One of the most disturbing things to cope with on the arrival of a newborn baby is the discomfort or danger caused to him by colic, thrush or diarrhoea.
These seemingly different symptoms may indeed have a common root cause, and are often pervalent where the child is a "Caesar baby."
When a baby is in the womb, his intestinal tract is sterile, that is, uninhabited by the 400 to 500 odd species of bacteria which co-exist in the adult digestive tract. Of these bacteria, some are essential for health, assisting in the breakdown of foodstuffs, the production of certain vitamins and the domination and control of harmful bacteria.
In the case of an infant digestive tract, Bifidobacterium Infantis is a friendly little critter producing an enzyme that splits milk sugar (lactose) helping the baby to digest it so reducing the potential of lactose intolerance development. It also enhances the absorption of nutrients like calcium and stimulates the immune system among other things.
The question is, where do these bacteria come from between the time the infant is in the womb with no gut bacteria and when he takes his first feed? They are not in the mother's milk.
The answer is that they enter the infant's mouth during the passage down the birth canal in the case of a natural birth, the birth canal containing similar beneficial bacteria to those found in the intestinal tract amongst the many others. These tend to thrive on mothers milk and so the most desirable bacteria soon make up about 99% of the mix inside the baby's gut.
This poses two questions:
Where does a baby born by caesarean section get intestinal bacteria from?
What happens if the mother has vaginal yeast or other infections prior to a natural birth?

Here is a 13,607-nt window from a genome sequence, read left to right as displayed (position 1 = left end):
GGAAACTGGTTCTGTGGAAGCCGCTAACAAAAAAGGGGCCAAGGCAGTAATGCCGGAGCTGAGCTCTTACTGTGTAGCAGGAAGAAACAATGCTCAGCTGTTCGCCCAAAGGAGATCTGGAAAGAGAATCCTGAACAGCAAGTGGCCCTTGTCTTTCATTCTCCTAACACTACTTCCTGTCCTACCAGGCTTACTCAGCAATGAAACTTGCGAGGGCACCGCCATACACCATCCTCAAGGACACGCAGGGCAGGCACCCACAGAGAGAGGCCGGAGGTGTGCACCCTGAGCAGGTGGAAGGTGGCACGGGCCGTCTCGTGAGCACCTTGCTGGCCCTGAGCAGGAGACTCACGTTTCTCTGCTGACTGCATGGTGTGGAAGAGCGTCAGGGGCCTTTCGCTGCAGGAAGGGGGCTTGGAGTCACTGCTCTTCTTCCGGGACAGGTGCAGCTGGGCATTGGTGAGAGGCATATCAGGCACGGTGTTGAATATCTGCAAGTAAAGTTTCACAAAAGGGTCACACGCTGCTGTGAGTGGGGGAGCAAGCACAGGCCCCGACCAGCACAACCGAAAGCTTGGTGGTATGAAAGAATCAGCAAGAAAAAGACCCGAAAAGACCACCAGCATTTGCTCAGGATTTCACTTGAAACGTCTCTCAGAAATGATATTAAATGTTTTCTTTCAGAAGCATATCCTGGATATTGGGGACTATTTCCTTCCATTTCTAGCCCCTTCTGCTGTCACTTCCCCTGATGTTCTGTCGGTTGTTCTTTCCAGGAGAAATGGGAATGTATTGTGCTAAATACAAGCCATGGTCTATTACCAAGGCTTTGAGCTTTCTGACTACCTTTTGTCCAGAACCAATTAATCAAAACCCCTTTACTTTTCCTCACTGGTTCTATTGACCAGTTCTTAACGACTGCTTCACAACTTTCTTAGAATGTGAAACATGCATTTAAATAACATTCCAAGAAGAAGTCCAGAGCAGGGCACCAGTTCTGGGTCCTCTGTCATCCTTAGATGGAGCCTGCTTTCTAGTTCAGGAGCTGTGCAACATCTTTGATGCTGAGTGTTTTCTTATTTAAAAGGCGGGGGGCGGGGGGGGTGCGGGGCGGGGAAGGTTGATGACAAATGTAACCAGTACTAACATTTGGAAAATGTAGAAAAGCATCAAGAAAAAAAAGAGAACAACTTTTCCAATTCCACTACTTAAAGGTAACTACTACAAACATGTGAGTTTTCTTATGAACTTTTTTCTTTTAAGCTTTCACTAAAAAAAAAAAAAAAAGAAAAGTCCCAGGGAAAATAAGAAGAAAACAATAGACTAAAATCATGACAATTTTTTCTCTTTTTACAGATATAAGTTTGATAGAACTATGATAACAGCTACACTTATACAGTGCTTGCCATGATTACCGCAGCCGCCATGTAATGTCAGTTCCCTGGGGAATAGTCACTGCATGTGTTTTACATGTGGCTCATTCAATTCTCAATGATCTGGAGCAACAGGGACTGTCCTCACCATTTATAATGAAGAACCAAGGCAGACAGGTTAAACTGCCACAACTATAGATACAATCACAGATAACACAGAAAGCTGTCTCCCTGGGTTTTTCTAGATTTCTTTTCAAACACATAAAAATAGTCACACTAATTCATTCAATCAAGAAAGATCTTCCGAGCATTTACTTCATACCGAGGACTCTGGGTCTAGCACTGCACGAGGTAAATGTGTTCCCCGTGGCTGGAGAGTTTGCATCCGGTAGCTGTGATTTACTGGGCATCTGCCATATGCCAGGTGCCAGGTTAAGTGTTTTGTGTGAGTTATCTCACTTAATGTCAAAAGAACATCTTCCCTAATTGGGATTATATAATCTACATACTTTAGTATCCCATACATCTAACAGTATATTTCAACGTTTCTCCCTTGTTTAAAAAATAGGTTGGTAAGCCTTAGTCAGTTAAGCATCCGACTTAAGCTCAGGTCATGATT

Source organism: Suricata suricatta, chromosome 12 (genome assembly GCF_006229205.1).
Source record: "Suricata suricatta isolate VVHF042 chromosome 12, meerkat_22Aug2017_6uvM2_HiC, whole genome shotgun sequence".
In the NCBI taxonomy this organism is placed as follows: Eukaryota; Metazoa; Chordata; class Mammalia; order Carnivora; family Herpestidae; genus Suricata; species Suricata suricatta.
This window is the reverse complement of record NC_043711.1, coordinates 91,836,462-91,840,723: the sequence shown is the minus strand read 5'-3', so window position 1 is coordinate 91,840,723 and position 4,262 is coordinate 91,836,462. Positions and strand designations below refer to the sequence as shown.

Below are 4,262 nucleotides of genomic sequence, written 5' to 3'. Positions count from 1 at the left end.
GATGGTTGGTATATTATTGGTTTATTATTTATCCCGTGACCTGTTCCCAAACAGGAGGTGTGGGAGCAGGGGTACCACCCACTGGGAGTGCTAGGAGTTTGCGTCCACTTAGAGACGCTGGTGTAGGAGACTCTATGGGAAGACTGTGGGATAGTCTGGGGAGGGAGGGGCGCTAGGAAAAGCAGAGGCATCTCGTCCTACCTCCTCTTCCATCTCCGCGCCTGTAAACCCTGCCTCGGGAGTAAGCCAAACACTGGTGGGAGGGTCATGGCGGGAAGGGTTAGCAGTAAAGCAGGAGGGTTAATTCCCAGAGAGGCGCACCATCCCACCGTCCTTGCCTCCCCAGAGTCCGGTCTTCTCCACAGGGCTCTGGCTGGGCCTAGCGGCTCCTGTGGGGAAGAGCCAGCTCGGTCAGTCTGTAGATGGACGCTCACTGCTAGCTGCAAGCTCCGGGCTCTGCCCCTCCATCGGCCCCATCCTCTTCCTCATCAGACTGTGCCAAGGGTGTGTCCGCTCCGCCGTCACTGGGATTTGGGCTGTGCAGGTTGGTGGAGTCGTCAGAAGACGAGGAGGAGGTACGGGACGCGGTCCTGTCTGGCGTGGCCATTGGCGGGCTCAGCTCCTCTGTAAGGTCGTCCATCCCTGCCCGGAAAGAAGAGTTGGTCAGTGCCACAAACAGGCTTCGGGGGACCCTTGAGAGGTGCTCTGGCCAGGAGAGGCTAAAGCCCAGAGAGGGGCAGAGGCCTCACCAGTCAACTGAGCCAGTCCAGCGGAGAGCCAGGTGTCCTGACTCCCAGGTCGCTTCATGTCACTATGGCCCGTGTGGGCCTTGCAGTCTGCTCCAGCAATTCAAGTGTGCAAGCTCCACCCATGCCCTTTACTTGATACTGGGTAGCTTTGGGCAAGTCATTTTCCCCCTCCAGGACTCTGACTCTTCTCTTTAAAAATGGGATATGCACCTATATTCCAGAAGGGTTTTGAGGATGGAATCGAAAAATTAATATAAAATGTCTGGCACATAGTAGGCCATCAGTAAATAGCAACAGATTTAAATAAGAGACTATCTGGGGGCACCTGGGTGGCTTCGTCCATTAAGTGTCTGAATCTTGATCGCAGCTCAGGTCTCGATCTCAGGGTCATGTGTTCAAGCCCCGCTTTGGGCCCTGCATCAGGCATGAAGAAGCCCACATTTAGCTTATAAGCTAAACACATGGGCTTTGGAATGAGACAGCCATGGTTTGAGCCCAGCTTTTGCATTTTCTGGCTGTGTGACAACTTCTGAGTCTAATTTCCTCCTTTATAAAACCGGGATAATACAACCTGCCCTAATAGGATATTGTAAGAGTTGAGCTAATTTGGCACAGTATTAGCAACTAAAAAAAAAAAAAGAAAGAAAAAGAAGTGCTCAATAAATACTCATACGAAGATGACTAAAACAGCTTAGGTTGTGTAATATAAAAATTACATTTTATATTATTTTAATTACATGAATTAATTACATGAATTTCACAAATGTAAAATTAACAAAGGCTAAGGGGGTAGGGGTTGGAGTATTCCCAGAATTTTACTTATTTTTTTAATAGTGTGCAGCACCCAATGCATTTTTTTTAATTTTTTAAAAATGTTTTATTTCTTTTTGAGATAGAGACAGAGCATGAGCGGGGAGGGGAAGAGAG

A baby born by caesarean section picks up his first bacteria from his surroundings, and the operating theater tend to have a mixture of the stubborn ones we would rather be without. The baby is then moved to a ward where he / she picks up whatever is going from sheets, clothing, mom and relatives.
This is a recipe for digestive problems, often leading to colic, diarrhoea and it may result in a very dangerous situation especially where a baby is fed with formula which does not stimulate the growth of the right bacteria. This can lead to a more alkaline Ph in his digestive tract which is more favorable to harmful bacteria than it should be.
This is certainly a bad start to life.
If the mother has a yeast infection, it can easily transfer to the baby causing oral thrush as well as a nappy rash.
These conditions can be and are best deal with very quickly to prevent long-term complications and allergies for the baby and unnecessary anxiety and exhaustion on the mother's part.
A baby who screams in pain for half an hour or more after every feed certainly traumatises the mother, especially a first time mom. More to the point, it is a wretched situation for the little one.
Fortunately, supplements of beneficial bacteria can be taken from day one to quickly begin the process of building a healthy gut for life and keeping sickness at bay.